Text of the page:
Between the haves and the have-nots, there are always some “think they haves.” Many of them exist among those with incomes lower than the top 1 per cent but higher than the bottom 75 per cent. They are the upper echelons of those who serve the top. This quarter of the population saw little change in the share of total national income flowing into their hands between 1986 and 2005. Instead, with mounting nervousness they watch the decline of the bottom 75 per cent and with admiring envy the consumption orgies and political self-promotions of the super rich. The “think-they-haves” borrow their way up to taste the lifestyles of the top 1 per cent, press their children to aspire to a “good hedge fund job,” and comfort one another with assurances that economic change is inherently positive from now on.
Rumbling ominously beneath the new century’s widening income inequalities are fissures likewise widening. The hedge funds’ wild profits — which made so many of the top 1 per cent so rich — required pushing mortgages on those too squeezed at the bottom to make their monthly payments. Global and US deregulations fostered rose-colored over-valuations by rating companies of the new securities backed by these questionable mortgages. Thus, the new super rich in the US made billions by palming off unsafe securities on their counterparts across the globe. Now, as the super rich everywhere seek to escape from the deluge of losses and recrimination as their unsafe investments collapse, the house of cards they constructed trembles.
The arrival of new aspirants (in China, India, and so on) — wanting entry to the top 1 per cent — also shakes the world. It creates additional resource demands — from the world’s mines, lands, oil and gas wells, food and water supplies, and much else. Discovery, exploitation, and competition for scarce resources become more urgent and desperate. The new aspirants want to change or else disengage from and so undermine the old global economic arrangements built on existing markets, the World Bank, and the IMF and favoring above all the central role of the US economy and its currency.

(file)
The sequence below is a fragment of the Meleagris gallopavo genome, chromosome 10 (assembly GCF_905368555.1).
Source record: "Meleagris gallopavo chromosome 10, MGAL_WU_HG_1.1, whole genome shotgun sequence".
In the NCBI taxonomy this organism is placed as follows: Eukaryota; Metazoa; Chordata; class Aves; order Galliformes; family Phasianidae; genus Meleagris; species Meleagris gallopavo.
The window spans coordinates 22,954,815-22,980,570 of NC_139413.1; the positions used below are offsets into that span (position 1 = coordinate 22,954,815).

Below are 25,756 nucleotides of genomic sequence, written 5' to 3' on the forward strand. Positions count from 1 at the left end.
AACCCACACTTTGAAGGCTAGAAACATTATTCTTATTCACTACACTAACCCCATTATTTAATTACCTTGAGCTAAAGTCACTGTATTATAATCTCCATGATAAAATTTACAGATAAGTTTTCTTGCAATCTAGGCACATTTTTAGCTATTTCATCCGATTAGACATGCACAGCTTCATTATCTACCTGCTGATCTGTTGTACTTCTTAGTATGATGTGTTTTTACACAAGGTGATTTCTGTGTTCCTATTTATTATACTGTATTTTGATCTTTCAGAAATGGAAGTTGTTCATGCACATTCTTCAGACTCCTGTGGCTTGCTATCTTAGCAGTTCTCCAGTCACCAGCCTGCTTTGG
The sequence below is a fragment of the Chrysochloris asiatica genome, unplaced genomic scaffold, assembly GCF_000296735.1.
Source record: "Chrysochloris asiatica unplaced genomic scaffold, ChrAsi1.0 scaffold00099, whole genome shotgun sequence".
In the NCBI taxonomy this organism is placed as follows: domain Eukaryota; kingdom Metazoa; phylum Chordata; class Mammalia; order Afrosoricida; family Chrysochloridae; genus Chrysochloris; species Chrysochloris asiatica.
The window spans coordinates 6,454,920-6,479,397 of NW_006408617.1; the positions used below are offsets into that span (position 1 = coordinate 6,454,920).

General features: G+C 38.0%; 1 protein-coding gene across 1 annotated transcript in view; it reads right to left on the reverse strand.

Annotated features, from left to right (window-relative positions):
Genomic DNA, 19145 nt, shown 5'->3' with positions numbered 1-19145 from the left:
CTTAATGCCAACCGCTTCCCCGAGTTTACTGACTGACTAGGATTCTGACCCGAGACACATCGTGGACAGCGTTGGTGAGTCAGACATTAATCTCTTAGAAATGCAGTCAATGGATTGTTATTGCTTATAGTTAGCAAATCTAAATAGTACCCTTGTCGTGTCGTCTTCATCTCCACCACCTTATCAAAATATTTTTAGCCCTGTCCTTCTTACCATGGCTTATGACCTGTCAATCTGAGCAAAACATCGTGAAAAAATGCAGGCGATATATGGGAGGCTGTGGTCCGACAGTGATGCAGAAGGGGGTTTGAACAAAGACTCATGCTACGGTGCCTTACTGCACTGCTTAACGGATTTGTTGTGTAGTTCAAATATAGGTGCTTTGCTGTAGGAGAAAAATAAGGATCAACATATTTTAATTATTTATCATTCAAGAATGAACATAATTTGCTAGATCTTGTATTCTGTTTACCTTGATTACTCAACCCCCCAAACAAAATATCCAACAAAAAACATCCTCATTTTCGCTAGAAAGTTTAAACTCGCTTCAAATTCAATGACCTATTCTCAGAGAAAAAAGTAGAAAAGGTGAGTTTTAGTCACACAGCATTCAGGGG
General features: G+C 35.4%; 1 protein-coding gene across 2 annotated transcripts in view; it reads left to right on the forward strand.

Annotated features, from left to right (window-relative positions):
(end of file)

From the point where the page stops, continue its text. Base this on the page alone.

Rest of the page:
Mounting pressures produce major social changes, major population movements, and major national and international conflicts. Diverse groupings of people seek to cope with, survive, or profit from rapid as well as profound change. What trend might the widening income inequality in the US portend in the global context? A global top 1 per cent and its attendant top 25 per cent of upper echelon servants are emerging, seeking to get into a position like that of their counterparts in the US income distribution. That may spell a relative decline of the lower 75 per cent of the US distribution. Raising the top quarter of the global income distribution toward US standards may very well cost the bottom 75 per cent of the US income distribution a deterioration toward global standards.
Rick Wolff is Professor of Economics at University of Massachusetts at Amherst. He is the author of many books and articles, including (with Stephen Resnick) Class Theory and History: Capitalism and Communism in the U.S.S.R. (Routledge, 2002) and (with Stephen Resnick) New Departures in Marxian Theory (Routledge, 2006).